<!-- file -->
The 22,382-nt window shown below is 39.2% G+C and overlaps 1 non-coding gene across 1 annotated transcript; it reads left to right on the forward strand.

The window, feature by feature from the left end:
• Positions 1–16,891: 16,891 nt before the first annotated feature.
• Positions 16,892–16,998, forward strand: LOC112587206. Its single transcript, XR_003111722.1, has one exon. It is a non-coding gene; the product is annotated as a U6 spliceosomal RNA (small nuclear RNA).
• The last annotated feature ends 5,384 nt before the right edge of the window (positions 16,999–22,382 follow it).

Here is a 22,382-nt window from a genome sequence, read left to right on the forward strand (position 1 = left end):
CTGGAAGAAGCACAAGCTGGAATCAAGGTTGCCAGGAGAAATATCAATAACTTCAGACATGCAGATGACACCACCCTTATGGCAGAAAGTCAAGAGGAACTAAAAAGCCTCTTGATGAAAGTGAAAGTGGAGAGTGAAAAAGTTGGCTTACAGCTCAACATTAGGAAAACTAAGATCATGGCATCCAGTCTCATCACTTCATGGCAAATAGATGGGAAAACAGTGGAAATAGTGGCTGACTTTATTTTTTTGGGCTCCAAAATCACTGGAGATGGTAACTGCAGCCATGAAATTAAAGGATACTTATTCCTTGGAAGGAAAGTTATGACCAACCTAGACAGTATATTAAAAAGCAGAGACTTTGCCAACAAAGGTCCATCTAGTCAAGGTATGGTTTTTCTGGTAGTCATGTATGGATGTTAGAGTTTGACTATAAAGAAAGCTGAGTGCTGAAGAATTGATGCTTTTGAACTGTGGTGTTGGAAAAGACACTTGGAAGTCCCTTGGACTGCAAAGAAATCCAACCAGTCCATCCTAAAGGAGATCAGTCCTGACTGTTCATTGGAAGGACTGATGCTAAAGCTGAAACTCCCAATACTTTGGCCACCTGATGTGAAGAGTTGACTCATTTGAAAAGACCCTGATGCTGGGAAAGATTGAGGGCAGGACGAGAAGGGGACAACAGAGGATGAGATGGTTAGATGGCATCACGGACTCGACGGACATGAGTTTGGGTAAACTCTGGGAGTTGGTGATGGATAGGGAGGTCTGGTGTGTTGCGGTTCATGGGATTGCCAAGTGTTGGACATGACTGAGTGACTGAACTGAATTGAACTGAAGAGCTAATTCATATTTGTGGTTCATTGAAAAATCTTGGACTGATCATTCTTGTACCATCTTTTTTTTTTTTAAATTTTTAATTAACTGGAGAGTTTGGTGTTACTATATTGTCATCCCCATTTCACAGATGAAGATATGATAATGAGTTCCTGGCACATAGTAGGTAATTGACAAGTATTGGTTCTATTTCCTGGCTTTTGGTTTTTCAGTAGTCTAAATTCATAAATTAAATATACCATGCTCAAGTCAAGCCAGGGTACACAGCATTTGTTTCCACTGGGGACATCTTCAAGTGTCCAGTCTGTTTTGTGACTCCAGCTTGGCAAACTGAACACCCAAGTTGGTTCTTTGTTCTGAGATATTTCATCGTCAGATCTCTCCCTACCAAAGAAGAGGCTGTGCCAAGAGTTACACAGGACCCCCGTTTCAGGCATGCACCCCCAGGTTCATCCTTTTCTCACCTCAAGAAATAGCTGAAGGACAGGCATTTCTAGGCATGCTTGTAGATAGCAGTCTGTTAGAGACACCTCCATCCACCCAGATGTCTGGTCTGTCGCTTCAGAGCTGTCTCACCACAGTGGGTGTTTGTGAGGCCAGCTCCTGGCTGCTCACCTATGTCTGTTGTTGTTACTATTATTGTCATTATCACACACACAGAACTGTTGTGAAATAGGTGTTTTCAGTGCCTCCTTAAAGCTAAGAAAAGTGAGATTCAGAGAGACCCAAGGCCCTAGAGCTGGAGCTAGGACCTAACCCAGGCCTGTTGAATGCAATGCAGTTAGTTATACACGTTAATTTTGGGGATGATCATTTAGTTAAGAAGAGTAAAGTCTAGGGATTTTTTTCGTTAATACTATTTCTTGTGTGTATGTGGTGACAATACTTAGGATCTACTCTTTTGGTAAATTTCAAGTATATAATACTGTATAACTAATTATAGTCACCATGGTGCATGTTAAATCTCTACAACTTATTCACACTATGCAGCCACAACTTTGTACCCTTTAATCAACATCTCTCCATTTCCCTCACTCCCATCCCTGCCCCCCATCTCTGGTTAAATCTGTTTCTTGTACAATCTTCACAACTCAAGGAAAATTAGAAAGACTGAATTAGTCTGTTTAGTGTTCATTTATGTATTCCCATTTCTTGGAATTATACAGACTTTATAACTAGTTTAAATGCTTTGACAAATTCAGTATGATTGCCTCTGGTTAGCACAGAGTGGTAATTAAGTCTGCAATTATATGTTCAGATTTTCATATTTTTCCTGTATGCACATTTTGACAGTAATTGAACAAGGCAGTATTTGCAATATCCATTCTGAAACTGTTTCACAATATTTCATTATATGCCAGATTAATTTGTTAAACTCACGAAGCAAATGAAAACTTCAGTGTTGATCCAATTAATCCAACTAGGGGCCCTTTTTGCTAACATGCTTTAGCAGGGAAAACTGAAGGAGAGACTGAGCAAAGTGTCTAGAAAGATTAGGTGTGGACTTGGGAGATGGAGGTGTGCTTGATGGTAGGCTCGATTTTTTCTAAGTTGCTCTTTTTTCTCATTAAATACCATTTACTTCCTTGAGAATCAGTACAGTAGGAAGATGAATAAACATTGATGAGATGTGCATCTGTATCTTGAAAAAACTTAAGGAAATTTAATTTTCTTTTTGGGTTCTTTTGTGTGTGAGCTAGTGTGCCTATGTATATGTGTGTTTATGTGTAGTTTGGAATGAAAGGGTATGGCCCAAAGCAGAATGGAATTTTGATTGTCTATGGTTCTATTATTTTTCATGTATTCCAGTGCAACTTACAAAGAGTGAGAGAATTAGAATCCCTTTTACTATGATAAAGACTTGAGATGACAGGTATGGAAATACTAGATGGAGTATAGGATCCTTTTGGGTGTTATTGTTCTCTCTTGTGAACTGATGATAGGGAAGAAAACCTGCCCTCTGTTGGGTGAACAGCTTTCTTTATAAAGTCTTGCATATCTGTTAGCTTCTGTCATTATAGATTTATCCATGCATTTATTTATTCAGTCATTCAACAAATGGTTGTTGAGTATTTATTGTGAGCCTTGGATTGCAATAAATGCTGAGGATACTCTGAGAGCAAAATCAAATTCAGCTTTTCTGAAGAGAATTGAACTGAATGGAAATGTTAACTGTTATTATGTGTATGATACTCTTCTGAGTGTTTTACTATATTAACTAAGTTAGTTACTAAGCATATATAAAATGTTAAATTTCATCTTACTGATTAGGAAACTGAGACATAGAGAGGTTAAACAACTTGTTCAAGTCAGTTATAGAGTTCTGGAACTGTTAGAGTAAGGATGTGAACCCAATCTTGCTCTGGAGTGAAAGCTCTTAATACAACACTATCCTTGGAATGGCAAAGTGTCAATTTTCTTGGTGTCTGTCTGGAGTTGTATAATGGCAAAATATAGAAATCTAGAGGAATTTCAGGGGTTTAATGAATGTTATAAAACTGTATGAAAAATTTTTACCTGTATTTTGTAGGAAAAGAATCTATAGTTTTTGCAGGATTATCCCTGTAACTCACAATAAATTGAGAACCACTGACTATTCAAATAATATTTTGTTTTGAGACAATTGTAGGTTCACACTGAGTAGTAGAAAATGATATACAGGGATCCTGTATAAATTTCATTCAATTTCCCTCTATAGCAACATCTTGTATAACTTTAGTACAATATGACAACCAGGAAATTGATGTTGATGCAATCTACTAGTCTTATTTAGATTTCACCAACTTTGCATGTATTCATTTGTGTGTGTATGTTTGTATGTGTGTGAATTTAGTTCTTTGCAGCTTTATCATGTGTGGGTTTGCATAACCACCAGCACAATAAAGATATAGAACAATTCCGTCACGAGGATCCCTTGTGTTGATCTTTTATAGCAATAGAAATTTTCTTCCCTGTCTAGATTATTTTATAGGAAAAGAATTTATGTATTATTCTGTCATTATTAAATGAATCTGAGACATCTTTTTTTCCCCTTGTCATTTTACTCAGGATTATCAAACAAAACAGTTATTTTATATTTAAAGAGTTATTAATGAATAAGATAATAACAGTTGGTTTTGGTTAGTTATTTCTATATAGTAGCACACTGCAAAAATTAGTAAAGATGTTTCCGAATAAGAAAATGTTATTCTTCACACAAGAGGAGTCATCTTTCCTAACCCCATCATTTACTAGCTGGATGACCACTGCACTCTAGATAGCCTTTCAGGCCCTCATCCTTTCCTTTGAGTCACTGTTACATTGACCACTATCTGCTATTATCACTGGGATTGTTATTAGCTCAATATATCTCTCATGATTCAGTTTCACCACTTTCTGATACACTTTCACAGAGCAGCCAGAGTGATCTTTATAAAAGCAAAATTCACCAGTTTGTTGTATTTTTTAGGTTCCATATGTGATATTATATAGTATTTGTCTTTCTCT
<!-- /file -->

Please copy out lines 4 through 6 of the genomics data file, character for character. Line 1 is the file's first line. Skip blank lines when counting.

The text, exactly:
• Positions 16,892–16,998, forward strand: LOC112587206. Its single transcript, XR_003111722.1, has one exon. It is a non-coding gene; the product is annotated as a U6 spliceosomal RNA (small nuclear RNA).
• The last annotated feature ends 5,384 nt before the right edge of the window (positions 16,999–22,382 follow it).

Here is a 22,382-nt window from a genome sequence, read left to right on the forward strand (position 1 = left end):